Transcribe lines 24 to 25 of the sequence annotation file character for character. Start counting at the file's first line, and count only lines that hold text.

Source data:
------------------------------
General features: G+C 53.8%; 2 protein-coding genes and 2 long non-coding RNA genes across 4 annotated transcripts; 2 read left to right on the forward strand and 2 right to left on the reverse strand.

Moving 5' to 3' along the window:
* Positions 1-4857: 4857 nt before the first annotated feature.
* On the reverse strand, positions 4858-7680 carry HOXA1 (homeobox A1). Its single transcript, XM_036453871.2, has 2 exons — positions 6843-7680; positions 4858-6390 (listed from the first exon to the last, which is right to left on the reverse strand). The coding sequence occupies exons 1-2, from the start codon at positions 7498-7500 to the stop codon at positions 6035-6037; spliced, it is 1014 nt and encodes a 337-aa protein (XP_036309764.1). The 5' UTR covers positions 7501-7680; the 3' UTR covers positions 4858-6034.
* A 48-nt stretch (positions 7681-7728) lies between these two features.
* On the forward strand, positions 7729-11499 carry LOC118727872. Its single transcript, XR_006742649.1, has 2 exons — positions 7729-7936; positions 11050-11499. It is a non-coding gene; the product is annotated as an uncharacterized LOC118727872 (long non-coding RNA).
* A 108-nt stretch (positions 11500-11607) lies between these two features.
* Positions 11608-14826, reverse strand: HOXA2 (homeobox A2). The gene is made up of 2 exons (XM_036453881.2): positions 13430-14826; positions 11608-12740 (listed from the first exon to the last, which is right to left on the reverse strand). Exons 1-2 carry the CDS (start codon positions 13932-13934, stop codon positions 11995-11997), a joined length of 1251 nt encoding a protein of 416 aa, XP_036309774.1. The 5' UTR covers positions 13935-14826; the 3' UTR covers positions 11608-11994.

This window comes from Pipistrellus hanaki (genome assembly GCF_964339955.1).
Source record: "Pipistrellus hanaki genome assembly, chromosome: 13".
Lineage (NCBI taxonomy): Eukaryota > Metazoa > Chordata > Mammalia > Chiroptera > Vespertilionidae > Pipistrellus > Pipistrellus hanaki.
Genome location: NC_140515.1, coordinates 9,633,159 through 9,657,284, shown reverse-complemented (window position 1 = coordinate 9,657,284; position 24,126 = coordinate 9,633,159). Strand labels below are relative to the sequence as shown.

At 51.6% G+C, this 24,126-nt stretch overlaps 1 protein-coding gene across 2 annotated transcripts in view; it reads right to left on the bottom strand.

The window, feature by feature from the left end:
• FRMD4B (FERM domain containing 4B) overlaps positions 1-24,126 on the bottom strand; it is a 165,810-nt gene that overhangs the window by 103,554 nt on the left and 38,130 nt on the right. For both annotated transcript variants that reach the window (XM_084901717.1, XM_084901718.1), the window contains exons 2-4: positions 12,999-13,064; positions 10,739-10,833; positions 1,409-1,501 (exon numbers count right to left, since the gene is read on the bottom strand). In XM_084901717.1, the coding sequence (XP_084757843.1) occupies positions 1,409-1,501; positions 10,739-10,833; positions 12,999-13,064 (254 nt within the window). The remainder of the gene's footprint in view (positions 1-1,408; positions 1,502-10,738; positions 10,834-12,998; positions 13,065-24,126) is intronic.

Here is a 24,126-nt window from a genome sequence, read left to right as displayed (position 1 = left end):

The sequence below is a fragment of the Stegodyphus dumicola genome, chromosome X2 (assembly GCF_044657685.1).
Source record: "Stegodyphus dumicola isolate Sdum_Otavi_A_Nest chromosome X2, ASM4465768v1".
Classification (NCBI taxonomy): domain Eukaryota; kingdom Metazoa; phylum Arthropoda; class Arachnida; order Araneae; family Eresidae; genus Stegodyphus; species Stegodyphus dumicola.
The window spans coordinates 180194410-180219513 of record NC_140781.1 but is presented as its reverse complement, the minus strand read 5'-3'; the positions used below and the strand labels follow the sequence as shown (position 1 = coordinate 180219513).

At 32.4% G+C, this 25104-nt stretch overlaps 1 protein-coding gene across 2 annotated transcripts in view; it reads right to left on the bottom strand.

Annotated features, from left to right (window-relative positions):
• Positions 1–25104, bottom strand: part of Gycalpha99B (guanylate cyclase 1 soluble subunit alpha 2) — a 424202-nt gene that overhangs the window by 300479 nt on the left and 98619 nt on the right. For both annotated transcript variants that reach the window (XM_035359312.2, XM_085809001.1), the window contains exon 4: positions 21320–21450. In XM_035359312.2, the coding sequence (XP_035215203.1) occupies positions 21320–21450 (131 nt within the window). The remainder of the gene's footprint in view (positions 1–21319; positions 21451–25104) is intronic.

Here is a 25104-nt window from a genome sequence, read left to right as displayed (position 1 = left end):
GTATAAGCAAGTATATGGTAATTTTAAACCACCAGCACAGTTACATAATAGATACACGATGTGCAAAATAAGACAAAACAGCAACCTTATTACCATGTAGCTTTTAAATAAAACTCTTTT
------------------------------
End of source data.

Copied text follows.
Here is a 25104-nt window from a genome sequence, read left to right as displayed (position 1 = left end):
GTATAAGCAAGTATATGGTAATTTTAAACCACCAGCACAGTTACATAATAGATACACGATGTGCAAAATAAGACAAAACAGCAACCTTATTACCATGTAGCTTTTAAATAAAACTCTTTT